While Theodore Geisel AKA Dr. Seuss is celebrated for writing rhyming iconic children’s books, the author and illustrator could deliver political cartoons, too.
Between 1941 and 1943, a decade before he published The Cat in the Hat, Seuss drew over 400 comics for the left-wing political magazine PM.
Seuss, of Jewish German descent and raised in Springfield, Massachusetts, was devastated by Adolf Hitler’s rise to power and similarly outraged by America’s initial ambivalence. “I think he just got mad,” Judith Morgan, coauthor of the book Dr. Seuss and Mr. Geisel, said in an interview with The Atlantic. “He saw the growing threat in Europe and thought the Americans were not paying attention.”
Using his signature style of swooping trees and whimsical clouds, Seuss criticized Hitler and everything he stood for. In his cartoons he rendered the fascist dictator as a mad scientist, a trophy hunter, and a bureaucrat giving orders to the devil.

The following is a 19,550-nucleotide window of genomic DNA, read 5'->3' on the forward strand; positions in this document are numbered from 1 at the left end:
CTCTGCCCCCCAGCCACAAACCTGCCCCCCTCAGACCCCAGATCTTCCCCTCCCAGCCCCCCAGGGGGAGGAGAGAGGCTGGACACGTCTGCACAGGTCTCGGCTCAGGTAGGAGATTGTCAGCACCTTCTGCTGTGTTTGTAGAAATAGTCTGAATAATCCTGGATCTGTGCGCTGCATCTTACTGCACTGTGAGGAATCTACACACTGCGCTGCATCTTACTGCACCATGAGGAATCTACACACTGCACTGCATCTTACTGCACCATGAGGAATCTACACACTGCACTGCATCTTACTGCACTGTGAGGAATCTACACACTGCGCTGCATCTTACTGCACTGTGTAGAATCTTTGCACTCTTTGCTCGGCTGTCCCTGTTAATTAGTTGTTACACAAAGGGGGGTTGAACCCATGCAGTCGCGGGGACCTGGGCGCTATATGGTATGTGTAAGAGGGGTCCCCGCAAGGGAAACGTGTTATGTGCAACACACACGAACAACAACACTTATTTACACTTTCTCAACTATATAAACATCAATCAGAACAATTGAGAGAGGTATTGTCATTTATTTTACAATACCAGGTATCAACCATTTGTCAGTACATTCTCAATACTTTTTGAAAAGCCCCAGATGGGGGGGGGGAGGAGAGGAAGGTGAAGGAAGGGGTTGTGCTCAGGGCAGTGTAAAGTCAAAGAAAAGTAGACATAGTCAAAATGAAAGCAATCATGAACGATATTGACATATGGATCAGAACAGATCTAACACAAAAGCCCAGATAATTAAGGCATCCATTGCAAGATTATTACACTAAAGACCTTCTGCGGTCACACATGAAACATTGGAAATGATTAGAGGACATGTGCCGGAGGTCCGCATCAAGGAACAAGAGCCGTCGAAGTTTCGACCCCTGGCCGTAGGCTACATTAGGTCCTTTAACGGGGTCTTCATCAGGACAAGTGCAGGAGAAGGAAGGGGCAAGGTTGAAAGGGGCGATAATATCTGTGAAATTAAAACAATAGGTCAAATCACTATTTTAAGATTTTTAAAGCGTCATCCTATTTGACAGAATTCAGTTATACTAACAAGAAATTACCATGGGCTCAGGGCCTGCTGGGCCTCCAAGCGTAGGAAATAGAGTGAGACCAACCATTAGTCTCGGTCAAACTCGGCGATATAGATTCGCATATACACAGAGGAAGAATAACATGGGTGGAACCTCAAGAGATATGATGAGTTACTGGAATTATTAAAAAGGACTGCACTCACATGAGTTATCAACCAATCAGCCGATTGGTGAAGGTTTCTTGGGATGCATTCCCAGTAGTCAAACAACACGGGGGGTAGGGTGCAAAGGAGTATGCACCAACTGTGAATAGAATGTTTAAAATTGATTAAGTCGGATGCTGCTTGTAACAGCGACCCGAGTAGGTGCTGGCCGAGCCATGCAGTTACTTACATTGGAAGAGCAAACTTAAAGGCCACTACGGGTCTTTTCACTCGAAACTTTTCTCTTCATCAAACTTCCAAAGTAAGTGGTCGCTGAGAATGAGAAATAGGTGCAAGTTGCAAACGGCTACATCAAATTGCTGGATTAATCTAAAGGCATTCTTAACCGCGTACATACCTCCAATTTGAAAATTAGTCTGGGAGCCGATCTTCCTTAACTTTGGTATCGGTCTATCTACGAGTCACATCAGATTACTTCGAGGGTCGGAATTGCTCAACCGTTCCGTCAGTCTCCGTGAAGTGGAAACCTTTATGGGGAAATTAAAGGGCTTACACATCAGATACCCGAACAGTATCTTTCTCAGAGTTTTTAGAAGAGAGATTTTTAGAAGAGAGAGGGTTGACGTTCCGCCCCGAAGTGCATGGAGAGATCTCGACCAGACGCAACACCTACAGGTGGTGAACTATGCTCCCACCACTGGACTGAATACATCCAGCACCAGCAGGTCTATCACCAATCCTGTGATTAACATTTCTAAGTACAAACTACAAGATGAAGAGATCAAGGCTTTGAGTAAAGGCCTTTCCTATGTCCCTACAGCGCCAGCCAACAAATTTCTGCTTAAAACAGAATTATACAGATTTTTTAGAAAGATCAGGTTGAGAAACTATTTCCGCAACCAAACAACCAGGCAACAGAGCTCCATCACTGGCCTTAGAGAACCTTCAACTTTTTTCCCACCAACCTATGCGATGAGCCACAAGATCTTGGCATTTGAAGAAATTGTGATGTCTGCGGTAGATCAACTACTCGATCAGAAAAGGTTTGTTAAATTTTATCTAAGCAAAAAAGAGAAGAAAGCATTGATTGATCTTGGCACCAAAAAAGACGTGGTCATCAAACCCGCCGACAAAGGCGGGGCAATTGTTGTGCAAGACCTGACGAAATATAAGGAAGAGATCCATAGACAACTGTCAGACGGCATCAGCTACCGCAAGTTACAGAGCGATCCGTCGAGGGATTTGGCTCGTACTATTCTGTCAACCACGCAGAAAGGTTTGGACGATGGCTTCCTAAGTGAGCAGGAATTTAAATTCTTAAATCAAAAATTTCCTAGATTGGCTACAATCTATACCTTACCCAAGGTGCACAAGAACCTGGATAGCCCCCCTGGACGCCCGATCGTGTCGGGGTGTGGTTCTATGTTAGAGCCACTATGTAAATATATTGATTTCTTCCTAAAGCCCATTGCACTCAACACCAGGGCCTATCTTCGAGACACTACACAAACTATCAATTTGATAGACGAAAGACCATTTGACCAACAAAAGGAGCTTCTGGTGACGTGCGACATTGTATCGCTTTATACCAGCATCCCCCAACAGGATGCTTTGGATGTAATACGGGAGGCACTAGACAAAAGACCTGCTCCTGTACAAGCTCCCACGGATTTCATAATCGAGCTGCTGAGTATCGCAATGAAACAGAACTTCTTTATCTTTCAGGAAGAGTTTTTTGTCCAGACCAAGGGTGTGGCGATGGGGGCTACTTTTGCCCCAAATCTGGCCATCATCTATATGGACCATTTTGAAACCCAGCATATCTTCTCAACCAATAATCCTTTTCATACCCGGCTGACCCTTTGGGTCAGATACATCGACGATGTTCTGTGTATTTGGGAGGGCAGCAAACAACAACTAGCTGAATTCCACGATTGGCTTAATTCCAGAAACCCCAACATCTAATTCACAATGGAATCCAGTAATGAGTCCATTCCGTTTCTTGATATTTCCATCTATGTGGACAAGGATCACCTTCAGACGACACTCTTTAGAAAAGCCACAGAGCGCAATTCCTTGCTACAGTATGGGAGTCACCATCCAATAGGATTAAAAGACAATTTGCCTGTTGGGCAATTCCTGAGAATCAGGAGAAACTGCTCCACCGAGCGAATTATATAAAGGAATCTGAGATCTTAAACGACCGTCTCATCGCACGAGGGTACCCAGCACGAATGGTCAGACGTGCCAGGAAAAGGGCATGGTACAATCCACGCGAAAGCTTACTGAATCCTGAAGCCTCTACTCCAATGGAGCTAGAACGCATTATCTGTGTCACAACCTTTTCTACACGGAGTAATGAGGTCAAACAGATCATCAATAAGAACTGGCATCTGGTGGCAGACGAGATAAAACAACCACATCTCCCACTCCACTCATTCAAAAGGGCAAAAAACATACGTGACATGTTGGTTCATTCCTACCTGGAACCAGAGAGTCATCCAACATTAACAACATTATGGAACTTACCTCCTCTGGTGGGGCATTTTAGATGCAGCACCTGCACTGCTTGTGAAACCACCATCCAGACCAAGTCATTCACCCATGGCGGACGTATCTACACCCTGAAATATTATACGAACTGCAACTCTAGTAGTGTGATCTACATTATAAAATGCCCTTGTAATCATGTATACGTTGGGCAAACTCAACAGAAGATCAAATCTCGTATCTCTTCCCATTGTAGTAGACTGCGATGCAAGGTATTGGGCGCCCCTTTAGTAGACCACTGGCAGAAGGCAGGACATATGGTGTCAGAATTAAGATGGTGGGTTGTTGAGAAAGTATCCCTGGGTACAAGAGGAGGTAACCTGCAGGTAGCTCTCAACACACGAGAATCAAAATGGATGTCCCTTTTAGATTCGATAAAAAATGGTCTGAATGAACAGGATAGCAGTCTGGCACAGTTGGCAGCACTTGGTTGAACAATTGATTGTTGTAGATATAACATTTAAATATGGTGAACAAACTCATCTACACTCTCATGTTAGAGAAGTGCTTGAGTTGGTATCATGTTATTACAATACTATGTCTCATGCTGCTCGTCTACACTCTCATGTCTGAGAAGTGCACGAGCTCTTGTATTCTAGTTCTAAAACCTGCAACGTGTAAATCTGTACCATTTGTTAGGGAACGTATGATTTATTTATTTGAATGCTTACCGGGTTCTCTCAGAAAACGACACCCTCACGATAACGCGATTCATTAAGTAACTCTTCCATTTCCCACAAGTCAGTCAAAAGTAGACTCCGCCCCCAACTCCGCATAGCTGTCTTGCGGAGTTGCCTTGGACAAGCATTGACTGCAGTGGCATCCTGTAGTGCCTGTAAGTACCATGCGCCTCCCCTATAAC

Even though they are somewhat childlike, Seuss’ drawings tackled the most terrifying 20th-century issues plaguing Germany and beyond. While a significant portion of the U.S. struggles to determine an appropriate reaction to President-elect Donald Trump’s win, Seuss’ drawings represent an example of what it looks like to witness and resist through artistic expression.